In my youth my career desire was to attend West Point and become an Army officer. I was accepted into the Academy in the summer of 1960 as a member of the class of 1964. Regretably I resigned during my 3rd year - a decision I now regret sorely, but that's another story. I was reminded of those days when I received in the mail this week a letter from the wife of one of my classmates, Tom Lough. Tom will be 70 in July and they're having a surprise birthday party for him. They're asking all his many friends to send him birthday cards to be opening on July 4th at their party. This brings me to the reason for this post.
Tom and I were roommates in what we affectionately call Beast Barracks at West Point...Army's way of welcoming New Cadets to the rigors of life at this prestigious academy. For two months you are pushed, pulled, yanked, yelled at, prodded, bullied, and otherwise "encouraged" to forget everything you ever learned about how to live your life - "...because Mister, there is only one way to do things, and that's the ARMY way."
Well, we were in a state of shock on our first day after getting our heads shaved and new uniforms fitted. We drilled and marched and endured verbal abuse all day. We were sworn in on The Plain late that afternoon...a very moving experience, I might add. Our company commander, a First Classman who seemed about 12 feet tall at the time, had warned us earlier in the day that we would have a room inspection right after being sworn in. Tom and I and our 3rd roommate Jack Williams worked our tails off making sure we would "stand tall" in our inspection. I was the only one of us who had been in the army prior to entering West Point. They had both just graduated from high school and left it up to me to show what needed to be done for the inspection. I took charge.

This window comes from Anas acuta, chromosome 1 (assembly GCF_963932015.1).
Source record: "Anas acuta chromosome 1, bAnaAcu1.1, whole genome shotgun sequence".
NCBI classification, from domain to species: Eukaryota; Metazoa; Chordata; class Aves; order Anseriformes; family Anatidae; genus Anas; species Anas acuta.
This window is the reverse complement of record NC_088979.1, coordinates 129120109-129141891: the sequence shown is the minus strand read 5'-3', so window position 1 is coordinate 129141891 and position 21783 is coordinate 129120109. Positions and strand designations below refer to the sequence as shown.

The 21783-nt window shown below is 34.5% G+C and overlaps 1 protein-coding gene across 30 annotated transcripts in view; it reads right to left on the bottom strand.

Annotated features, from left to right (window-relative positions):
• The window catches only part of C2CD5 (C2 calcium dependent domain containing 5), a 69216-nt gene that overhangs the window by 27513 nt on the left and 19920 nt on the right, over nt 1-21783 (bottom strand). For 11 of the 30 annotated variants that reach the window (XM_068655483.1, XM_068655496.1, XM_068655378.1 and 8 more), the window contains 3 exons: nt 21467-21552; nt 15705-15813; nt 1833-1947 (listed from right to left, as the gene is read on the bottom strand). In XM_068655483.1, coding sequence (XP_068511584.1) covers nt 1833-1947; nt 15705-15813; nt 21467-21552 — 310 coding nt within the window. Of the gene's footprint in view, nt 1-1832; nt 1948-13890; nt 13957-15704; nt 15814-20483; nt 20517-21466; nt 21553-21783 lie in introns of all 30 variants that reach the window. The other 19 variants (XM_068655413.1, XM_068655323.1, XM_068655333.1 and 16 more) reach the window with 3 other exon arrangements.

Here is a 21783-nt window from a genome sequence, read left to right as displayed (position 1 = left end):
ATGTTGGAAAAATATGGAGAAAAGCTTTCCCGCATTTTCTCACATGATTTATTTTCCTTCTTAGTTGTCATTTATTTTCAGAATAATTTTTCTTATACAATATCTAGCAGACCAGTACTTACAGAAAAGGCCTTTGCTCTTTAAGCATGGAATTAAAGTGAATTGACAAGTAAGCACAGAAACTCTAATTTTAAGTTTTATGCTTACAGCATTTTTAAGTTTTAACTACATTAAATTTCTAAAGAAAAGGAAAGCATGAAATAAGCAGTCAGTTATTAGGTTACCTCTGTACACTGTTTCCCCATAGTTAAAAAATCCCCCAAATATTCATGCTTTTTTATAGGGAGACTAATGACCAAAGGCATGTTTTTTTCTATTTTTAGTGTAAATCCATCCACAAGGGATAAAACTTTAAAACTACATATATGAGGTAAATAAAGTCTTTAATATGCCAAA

There were three desks pushed together in the center of the room for later use to study by. We dusted them, the shelves, windows, even the light fixtures above. We scrubbed the floor, made our beds, folded our clothes, polished our boots, and checked everything to be sure we would be the only room to get no demerits. I was certain we had missed nothing. I was well on my way to showing The Corps, and especially our company commander and my roommates, my vast experience in preparing for an inspection. My classmates would idolize me for making us all look so good on our first day as cadets! Hmmph!
The company commander marched in wearing his newly-pressed uniform and white gloves. He called us to attention and marched straight to our desks. He pulled them apart (I had no idea you could do that!), reached down, and wiped his beautiful white glove across the book shelves. It came out looking like soot! "Three demerits," he yelled out to his cadet sergeant. Tom and Jack looked at me like I was just...well, like one of them afterall. Welcome to West Point, Bob.